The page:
“Dirty and flirty”, they all inhabit the twilight world of the theatre, a world in which appearances are slippery and sexual licence the norm. The erotics of dress are given free rein, with gorgeous descriptions of silks and laces, falls and ringlets of rich false hair. It is not hard to understand why cossies are always Fanny’s favourite part of preparation for a role, no matter how greasy and grubby they are away from the limelight. As, in an erotic theatrical set piece, the trio disport themselves in a balloon over London, short scenes are interspersed of Eliza scurrying to Petticoat Lane in order to sell one of Fanny’s stage costumes.
Although the balloon can be seen as emblematic of freedom and transcendence, their orgiastic and expensive play seems petty self-indulgence when set against the huge efforts of Eliza to be “decent”. Indeed, her bargaining to sell the gown has an almost mystical quality, as gold is exchanged for a symbol of the magic of the primitive rite of theatre.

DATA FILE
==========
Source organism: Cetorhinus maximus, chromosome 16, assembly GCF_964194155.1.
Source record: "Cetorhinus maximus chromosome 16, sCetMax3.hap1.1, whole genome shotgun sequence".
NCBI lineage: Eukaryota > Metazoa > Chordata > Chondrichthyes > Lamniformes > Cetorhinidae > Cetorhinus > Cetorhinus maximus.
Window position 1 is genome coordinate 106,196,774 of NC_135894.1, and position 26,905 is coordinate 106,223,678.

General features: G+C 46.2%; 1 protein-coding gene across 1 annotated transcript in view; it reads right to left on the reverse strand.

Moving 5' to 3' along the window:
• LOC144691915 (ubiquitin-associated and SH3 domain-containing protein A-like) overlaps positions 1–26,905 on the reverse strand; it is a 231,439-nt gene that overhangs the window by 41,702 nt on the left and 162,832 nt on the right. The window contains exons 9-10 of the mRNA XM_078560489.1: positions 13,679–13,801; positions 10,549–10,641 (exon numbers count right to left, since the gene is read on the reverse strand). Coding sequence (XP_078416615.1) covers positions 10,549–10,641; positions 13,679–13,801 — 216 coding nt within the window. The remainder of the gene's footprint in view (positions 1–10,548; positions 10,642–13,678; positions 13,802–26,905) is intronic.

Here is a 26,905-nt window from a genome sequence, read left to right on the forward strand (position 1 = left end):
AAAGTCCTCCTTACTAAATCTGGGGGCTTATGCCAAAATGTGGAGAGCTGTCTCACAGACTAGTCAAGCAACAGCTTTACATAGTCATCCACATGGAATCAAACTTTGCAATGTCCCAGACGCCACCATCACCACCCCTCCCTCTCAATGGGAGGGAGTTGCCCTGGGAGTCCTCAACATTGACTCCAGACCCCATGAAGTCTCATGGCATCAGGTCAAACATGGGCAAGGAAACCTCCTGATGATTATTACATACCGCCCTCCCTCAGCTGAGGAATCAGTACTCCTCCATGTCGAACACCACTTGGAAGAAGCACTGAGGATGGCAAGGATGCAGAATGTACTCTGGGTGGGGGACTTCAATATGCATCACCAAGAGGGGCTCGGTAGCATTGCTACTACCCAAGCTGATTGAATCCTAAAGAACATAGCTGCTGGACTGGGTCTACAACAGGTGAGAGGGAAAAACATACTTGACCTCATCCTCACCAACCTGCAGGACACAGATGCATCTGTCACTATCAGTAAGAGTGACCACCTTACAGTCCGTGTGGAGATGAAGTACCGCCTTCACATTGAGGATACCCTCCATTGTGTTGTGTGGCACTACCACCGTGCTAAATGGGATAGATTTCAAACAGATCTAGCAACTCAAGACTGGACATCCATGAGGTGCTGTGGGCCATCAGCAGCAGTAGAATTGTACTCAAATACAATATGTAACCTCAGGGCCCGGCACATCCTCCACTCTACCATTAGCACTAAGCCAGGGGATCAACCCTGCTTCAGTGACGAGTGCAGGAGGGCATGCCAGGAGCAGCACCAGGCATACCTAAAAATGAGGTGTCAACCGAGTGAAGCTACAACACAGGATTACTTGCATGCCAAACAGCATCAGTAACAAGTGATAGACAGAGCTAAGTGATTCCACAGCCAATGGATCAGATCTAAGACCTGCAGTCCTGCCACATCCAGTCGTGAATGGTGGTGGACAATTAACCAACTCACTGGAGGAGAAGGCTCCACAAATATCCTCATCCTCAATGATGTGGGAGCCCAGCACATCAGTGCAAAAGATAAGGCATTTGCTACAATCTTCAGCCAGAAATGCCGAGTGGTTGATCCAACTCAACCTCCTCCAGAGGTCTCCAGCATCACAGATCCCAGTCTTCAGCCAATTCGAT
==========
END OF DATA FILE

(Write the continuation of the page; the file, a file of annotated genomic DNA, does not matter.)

The courtroom scenes are highly theatrical and treated as such by the mob attending, and by Park and Boulton, who are destroyed by the harsh, revealing daylight. The circus atmosphere is rendered in highly effective Dickensian language and images, as are the appalling privations to which they are subjected in gaol, Ernest’s suffering only ameliorated by the faithful friendship and not altogether asexual adoration of the young law clerk, Samuel Barton.
In Book III, the dark clouds of tragedy lift to reveal a magnificently theatrical backdrop of the sea and sky seen from Napier’s Bluff Hill in 1880. Shame and disgrace are replaced by a joyous resolution for the cast of characters, aided by the visit of the Royal English and Italian Opera Company with those operatic gems HMS Pinafore and Der Freischutz. Theatre once again performs its transformation of the mundane to the transcendental, which, though brief, shifts to a minute but measurable degree the perceptions of its audience.
Susan Budd is a Wellington reviewer